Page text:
If there’s one thing guaranteed to make me furious, it’s hearing that exams over the past 20 years have been ‘dumbed down’.
Furious because I’m the mother of a child who excelled at GCSEs and got into an academically-selective school where the standards are extremely tough; but also furious because I’m the aunt of two kids at a comprehensive who achieved beyond expectations at GCSE because of sheer hard work. These kids and thousands like them have not been dumbed down. Far from it. Nor have they ‘cheated’ their way to good results.
I was at school under the two-tier exam system, where there were three kinds of education. Those who sat ‘O’-levels and were a dead cert for uni. Those who did mostly CSEs and would leave school at 16 to go into paid employment. And those who did the City and Guilds qualifications to learn a trade.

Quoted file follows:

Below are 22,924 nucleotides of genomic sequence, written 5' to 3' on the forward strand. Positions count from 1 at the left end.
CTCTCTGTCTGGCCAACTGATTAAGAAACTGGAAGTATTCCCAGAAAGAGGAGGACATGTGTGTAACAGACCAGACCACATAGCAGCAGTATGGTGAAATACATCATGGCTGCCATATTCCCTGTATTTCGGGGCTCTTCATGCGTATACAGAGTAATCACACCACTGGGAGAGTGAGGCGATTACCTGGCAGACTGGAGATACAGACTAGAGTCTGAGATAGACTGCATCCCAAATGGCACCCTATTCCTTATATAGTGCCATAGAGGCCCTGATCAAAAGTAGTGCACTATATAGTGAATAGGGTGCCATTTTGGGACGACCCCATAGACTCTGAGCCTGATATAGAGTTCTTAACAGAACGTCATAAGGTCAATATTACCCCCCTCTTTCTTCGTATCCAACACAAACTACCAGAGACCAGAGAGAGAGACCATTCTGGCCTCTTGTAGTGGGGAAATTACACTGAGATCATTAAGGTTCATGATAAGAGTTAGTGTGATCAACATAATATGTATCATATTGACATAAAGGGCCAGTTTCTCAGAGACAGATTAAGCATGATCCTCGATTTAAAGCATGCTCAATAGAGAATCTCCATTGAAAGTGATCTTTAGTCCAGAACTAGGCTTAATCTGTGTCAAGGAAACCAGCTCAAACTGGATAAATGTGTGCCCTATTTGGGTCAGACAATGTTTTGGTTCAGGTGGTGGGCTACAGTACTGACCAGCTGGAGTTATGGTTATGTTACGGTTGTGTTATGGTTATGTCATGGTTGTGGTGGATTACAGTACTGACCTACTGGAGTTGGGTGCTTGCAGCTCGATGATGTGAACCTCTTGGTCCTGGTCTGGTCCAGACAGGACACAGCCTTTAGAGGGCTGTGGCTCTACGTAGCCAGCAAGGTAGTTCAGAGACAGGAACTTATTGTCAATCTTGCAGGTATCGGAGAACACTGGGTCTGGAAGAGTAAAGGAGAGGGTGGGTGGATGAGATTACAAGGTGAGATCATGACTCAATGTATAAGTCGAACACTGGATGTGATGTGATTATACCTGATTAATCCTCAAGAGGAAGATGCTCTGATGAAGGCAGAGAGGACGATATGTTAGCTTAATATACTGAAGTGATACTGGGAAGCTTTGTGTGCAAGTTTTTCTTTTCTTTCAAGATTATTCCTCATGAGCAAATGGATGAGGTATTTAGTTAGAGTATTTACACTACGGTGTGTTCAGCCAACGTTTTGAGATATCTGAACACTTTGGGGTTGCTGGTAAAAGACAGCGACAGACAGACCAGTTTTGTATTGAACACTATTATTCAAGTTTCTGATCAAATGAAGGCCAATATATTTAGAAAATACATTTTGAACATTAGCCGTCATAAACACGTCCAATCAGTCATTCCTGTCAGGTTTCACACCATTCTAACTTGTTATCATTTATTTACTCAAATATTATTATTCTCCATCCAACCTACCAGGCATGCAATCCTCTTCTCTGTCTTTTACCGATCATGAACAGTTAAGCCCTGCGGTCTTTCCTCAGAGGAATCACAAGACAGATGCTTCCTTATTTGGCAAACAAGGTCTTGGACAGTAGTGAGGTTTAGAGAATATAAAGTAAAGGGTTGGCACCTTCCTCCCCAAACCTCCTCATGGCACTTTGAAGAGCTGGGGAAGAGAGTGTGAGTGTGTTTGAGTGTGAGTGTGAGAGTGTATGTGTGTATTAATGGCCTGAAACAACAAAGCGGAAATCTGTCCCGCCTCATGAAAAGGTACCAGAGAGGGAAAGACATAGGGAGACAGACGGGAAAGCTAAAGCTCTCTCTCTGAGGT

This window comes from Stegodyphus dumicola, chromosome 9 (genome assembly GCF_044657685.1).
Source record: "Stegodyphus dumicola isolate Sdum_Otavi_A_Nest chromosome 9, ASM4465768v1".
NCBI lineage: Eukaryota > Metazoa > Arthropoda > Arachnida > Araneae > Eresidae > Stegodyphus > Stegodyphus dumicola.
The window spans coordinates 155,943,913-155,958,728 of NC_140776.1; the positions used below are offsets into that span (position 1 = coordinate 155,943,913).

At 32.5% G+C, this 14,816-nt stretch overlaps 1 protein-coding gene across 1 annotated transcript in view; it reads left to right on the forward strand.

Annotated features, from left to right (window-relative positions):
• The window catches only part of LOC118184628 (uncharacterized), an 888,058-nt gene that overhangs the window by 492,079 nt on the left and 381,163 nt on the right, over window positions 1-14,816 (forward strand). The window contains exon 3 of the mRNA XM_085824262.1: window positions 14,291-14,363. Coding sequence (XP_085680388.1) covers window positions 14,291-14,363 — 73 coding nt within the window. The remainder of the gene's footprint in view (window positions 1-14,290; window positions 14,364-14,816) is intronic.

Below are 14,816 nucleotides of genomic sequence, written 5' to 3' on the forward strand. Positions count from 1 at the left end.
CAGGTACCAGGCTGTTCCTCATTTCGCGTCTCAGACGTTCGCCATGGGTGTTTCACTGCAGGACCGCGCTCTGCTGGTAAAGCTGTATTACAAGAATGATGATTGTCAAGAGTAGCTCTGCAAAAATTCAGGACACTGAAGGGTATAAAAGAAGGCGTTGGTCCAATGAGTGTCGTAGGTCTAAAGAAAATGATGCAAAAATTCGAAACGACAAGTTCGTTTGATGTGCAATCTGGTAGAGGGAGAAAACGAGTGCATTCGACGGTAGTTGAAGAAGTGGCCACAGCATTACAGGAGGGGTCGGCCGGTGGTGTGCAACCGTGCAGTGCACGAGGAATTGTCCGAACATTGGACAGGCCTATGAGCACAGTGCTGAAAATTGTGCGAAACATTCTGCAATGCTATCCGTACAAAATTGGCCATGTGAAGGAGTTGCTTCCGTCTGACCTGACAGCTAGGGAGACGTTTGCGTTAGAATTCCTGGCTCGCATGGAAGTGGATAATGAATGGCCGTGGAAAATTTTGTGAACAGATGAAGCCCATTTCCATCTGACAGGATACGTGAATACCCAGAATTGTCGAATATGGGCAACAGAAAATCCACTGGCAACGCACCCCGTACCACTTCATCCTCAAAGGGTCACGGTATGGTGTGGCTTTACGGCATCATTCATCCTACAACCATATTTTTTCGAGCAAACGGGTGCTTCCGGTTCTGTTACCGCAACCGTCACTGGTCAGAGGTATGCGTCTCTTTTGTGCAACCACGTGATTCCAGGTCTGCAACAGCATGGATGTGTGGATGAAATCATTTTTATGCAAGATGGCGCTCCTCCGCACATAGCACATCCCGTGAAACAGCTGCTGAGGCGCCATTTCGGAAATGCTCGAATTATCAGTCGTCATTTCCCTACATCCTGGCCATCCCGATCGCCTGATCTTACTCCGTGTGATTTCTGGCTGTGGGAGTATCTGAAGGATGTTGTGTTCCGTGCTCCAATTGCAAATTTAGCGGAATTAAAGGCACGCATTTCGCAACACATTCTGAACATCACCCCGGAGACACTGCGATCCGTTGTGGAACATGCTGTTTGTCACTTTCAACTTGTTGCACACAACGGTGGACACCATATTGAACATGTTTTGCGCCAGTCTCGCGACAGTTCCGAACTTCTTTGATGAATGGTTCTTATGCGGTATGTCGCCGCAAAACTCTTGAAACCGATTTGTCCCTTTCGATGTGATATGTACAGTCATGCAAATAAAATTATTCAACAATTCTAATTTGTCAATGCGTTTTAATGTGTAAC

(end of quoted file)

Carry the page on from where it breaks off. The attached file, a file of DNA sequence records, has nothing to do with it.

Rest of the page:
In a way, this system was fairer, because it meant that everyone got a chance to achieve. But it was also unfair, because it meant it was practically impossible for the kid earmarked early on for City and Guilds to become a kid that did ‘O’-levels and went to uni.
Of course uni isn’t everything, and it’s not for everyone. Kids should be given different options. But I would argue that the advantage of GCSEs is that they have been a great leveller, much fairer, because it has given children a greater chance of educational mobility.
And not all kids thrive in exams. Some kids find the pressure of exams too much.
What we’re returning to, if Michael Gove and Nick Clegg have their way, is a system where not all kids are treated as equals. Where not all kids will be given the same advantages as others. It is of course a system of elitism, and from this Government, why should we expect anything else?
But they’re forgetting something. All those kids who are 16 now are eligible to vote in two years time. They will, I’m sure, see what this Government is doing to their younger brothers and sisters and siblings.
And use their votes accordingly.